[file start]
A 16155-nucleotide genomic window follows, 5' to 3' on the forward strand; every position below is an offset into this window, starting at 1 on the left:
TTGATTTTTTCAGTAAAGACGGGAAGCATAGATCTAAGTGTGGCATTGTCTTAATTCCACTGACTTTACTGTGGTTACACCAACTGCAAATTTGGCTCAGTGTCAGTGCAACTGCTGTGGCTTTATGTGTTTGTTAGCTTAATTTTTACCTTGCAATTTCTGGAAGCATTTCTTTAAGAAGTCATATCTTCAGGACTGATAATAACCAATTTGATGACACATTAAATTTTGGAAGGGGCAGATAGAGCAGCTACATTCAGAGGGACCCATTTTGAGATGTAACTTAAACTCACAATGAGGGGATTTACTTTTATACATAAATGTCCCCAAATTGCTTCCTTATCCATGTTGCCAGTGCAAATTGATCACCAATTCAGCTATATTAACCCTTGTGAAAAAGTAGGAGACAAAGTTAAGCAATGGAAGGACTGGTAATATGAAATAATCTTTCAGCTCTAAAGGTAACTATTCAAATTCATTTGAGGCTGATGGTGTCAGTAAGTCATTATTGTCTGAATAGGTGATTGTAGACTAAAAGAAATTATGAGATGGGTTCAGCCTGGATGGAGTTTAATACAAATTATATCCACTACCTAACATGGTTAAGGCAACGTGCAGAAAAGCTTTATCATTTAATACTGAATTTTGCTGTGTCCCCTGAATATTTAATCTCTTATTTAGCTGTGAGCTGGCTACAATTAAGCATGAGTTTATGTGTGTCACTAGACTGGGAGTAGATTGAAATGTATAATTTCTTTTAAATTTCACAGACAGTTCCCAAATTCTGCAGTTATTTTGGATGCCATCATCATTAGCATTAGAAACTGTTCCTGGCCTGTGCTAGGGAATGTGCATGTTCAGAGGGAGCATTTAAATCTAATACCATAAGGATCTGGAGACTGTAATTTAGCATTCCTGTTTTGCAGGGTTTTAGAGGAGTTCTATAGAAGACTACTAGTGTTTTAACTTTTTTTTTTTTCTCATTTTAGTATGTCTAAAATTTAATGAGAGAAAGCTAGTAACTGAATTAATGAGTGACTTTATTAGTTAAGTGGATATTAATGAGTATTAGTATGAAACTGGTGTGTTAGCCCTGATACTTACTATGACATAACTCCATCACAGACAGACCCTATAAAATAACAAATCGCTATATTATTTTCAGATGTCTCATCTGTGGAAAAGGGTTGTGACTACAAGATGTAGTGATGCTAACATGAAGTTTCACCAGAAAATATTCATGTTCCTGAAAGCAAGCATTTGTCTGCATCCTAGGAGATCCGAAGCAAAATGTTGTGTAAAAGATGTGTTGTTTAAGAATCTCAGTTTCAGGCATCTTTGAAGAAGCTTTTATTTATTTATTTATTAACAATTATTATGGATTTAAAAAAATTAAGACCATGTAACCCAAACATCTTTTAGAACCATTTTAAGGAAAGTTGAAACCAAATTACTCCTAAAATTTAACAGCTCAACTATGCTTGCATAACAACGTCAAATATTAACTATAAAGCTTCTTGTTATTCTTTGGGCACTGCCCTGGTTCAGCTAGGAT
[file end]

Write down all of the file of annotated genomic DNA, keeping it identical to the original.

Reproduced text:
A 16155-nucleotide genomic window follows, 5' to 3' on the forward strand; every position below is an offset into this window, starting at 1 on the left:
TTGATTTTTTCAGTAAAGACGGGAAGCATAGATCTAAGTGTGGCATTGTCTTAATTCCACTGACTTTACTGTGGTTACACCAACTGCAAATTTGGCTCAGTGTCAGTGCAACTGCTGTGGCTTTATGTGTTTGTTAGCTTAATTTTTACCTTGCAATTTCTGGAAGCATTTCTTTAAGAAGTCATATCTTCAGGACTGATAATAACCAATTTGATGACACATTAAATTTTGGAAGGGGCAGATAGAGCAGCTACATTCAGAGGGACCCATTTTGAGATGTAACTTAAACTCACAATGAGGGGATTTACTTTTATACATAAATGTCCCCAAATTGCTTCCTTATCCATGTTGCCAGTGCAAATTGATCACCAATTCAGCTATATTAACCCTTGTGAAAAAGTAGGAGACAAAGTTAAGCAATGGAAGGACTGGTAATATGAAATAATCTTTCAGCTCTAAAGGTAACTATTCAAATTCATTTGAGGCTGATGGTGTCAGTAAGTCATTATTGTCTGAATAGGTGATTGTAGACTAAAAGAAATTATGAGATGGGTTCAGCCTGGATGGAGTTTAATACAAATTATATCCACTACCTAACATGGTTAAGGCAACGTGCAGAAAAGCTTTATCATTTAATACTGAATTTTGCTGTGTCCCCTGAATATTTAATCTCTTATTTAGCTGTGAGCTGGCTACAATTAAGCATGAGTTTATGTGTGTCACTAGACTGGGAGTAGATTGAAATGTATAATTTCTTTTAAATTTCACAGACAGTTCCCAAATTCTGCAGTTATTTTGGATGCCATCATCATTAGCATTAGAAACTGTTCCTGGCCTGTGCTAGGGAATGTGCATGTTCAGAGGGAGCATTTAAATCTAATACCATAAGGATCTGGAGACTGTAATTTAGCATTCCTGTTTTGCAGGGTTTTAGAGGAGTTCTATAGAAGACTACTAGTGTTTTAACTTTTTTTTTTTTCTCATTTTAGTATGTCTAAAATTTAATGAGAGAAAGCTAGTAACTGAATTAATGAGTGACTTTATTAGTTAAGTGGATATTAATGAGTATTAGTATGAAACTGGTGTGTTAGCCCTGATACTTACTATGACATAACTCCATCACAGACAGACCCTATAAAATAACAAATCGCTATATTATTTTCAGATGTCTCATCTGTGGAAAAGGGTTGTGACTACAAGATGTAGTGATGCTAACATGAAGTTTCACCAGAAAATATTCATGTTCCTGAAAGCAAGCATTTGTCTGCATCCTAGGAGATCCGAAGCAAAATGTTGTGTAAAAGATGTGTTGTTTAAGAATCTCAGTTTCAGGCATCTTTGAAGAAGCTTTTATTTATTTATTTATTAACAATTATTATGGATTTAAAAAAATTAAGACCATGTAACCCAAACATCTTTTAGAACCATTTTAAGGAAAGTTGAAACCAAATTACTCCTAAAATTTAACAGCTCAACTATGCTTGCATAACAACGTCAAATATTAACTATAAAGCTTCTTGTTATTCTTTGGGCACTGCCCTGGTTCAGCTAGGAT